The jobs cuts will impact across the organisation, which will also cut spending across existing TV and radio services. But the BBC has opted not to axe any of its digital channels to save money, except for replacing its dedicated HD channel with a BBC Two HD channel.
The long-awaited cuts were announced to staff today (6 October) by BBC director-general Mark Thompson and the chairman of the BBC Trust, Lord Patten.
They will hit multiple areas of the BBC including "back office functions", "content and programme-making" and "investment in individual channels".
Sports rights, entertainment shows, BBC Three and BBC Four and radio news will be among those areas impacted.
The Asian network station – which was previously earmarked for closure – will have a third of its content budget reduced, while Radio 1 and Radio 2 will be forced to share news services. Radio 4 has been exempted from the cuts.
BBC One and BBC Two's entertainment spend will be curtailed and all new general daytime shows will be broadcast on BBC One, while BBC Two daytime programming will consist of repeats.
Digital operations – previously hit with spending cuts of 25% – will receive some reinvestment, the BBC said.
Approximately 2,000 jobs are expected to be culled by 2016, while a further 1,000 BBC staff will be moved to the BBC’s new Media City in Salford, Greater Manchester.
The broadcaster is committed to save £670m after the licence fee was frozen at £145.50 a year for six years, to 2016/2017.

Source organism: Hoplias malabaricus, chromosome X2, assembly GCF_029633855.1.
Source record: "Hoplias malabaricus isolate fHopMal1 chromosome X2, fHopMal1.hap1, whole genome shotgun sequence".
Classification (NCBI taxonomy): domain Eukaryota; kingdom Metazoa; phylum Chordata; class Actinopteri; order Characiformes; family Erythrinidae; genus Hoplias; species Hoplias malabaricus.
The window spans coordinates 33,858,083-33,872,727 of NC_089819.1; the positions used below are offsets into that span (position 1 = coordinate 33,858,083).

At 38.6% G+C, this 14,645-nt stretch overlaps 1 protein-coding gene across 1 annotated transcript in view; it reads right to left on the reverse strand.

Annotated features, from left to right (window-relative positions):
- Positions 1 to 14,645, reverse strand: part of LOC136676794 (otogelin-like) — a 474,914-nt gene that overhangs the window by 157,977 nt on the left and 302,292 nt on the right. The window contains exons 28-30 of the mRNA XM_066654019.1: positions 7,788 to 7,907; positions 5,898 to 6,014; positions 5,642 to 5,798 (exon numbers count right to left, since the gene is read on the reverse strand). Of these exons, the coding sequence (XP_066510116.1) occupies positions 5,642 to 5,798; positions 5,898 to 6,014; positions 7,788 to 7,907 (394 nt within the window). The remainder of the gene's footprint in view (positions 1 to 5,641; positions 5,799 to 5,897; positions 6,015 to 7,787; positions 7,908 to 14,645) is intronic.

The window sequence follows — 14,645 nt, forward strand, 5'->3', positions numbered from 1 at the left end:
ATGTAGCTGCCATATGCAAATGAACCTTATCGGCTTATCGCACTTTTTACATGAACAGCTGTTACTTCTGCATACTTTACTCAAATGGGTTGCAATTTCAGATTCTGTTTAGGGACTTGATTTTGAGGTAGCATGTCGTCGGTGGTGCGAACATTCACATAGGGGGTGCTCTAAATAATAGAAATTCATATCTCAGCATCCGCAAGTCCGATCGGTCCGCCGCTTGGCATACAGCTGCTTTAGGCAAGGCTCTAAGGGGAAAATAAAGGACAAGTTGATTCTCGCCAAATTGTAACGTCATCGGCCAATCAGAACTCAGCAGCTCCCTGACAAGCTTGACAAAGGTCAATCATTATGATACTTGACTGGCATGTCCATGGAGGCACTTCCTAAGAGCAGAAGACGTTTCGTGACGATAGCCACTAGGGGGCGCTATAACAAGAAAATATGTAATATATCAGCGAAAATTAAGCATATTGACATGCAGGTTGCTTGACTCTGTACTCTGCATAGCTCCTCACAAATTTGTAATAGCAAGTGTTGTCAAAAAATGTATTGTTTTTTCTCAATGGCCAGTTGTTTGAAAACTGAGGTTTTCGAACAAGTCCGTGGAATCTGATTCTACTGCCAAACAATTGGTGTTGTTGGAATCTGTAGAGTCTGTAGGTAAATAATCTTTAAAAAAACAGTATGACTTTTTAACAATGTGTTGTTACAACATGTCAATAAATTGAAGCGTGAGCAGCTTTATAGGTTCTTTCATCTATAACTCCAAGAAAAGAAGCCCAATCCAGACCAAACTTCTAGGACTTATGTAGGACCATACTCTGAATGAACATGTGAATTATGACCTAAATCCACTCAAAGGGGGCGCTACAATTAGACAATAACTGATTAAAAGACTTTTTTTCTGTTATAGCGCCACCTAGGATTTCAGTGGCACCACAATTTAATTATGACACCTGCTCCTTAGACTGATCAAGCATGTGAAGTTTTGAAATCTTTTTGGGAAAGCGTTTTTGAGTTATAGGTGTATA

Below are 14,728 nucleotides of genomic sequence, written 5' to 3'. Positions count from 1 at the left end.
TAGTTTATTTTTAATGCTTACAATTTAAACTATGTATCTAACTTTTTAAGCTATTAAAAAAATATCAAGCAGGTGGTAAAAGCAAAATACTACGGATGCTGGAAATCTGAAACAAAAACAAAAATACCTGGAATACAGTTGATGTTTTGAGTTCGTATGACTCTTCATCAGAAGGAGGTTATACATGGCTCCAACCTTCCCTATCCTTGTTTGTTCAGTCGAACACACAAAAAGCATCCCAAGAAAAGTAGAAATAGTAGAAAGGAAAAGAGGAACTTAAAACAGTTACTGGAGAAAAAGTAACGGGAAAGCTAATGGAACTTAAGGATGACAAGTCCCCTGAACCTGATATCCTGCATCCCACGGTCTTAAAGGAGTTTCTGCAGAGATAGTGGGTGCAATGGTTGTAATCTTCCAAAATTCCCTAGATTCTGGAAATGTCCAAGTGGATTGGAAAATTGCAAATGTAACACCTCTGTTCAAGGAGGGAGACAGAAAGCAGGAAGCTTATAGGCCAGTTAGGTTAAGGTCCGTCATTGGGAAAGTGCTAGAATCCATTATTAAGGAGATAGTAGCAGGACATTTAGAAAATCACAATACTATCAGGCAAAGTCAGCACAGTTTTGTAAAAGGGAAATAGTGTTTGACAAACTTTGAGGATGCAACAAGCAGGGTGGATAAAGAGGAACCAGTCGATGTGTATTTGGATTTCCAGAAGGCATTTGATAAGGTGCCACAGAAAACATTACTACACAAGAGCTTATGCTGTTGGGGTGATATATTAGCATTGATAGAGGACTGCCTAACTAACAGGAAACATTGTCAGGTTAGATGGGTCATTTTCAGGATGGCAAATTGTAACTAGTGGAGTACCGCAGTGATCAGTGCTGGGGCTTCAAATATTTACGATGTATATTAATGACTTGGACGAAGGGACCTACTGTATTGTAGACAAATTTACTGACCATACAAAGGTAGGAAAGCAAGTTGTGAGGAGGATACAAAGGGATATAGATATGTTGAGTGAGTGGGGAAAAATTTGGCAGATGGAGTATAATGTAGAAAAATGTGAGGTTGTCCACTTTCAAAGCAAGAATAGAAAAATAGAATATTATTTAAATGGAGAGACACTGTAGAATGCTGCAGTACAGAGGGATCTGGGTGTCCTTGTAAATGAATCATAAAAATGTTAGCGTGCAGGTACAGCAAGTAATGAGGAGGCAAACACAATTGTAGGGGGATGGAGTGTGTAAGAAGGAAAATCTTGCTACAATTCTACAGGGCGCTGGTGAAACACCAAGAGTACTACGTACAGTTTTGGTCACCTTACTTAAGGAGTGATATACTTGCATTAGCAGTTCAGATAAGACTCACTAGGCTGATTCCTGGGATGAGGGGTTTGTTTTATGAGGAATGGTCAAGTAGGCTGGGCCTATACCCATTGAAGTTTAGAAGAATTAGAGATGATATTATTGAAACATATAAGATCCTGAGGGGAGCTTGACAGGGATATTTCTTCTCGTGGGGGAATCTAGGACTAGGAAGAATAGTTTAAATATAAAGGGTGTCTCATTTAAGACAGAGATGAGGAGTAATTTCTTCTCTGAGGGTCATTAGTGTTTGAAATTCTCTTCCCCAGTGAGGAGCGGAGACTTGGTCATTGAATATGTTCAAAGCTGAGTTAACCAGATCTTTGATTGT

Thompson said: "This is a plan which puts quality and creativity first. It’s a plan for a smaller BBC, but a BBC that uses its resources more effectively and collaboratively to deliver a full range of service to the public.
"The plans meet the savings target we agreed in last year’s licence-fee settlement, but also identifies nearly £150m per year to invest in new high-quality output and in the platforms and services of the future."
The cuts have been lambasted by the National Union of Journalists (NUJ), which said: "The quality of journalism and programming will inevitably be diluted".
The BBC Trust has now launched a public consultation on the proposals.
Patten said: "The BBC is far from perfect, but it is a great institution and, at its best, a great broadcaster. We have a tough and challenging new licence-fee settlement, but it should be possible to run an outstanding broadcaster on £3.5bn a year.
"The Trust’s view has been clear from the start of this process – the BBC must look to run itself as efficiently as possible before we consider cutting services. Over half of the savings announced today will come from changes to operations, but there will need to be changes to services, and we now need to test BBC management’s proposals for this."
Changes to the BBC’s TV channels
- Protecting BBC One and BBC Two in peak time, albeit with small reductions in entertainment programming and acquisitions
- Making BBC One the channel for all new general daytime programmes
- Changing BBC Two’s daytime schedule to feature international news and current affairs programmes at lunchtime. Other parts of the daytime schedule would be repeats of mainly factual programmes, including science, history, natural history and arts, as well as live sport.
- Refocusing BBC Three and BBC Four to play supporting roles to the two bigger channels.
- Replacing the HD Channel with an HD version of BBC Two to broadcast alongside the existing BBC One HD channel.
Changes to the BBC’s radio stations
- Protecting Radio 4 by keeping its underlying budget stable, excluding the impact of productivity savings.
- Greater sharing of news bulletins between Radio 2 and 6 Music, Radio 1 and 1Xtra, and Radio 3 and Radio 4.
- Reducing the amount of original drama, live music and specifically recorded concerts at lunchtime on Radio 3, and reviewing the BBC’s orchestras and singers.
- Reinvestment in the Proms to maintain quality.
- Focusing Radio 5 Live on core output of news and sport.
- A new more-focused Asian Network with a 34% reduction in its content spend.
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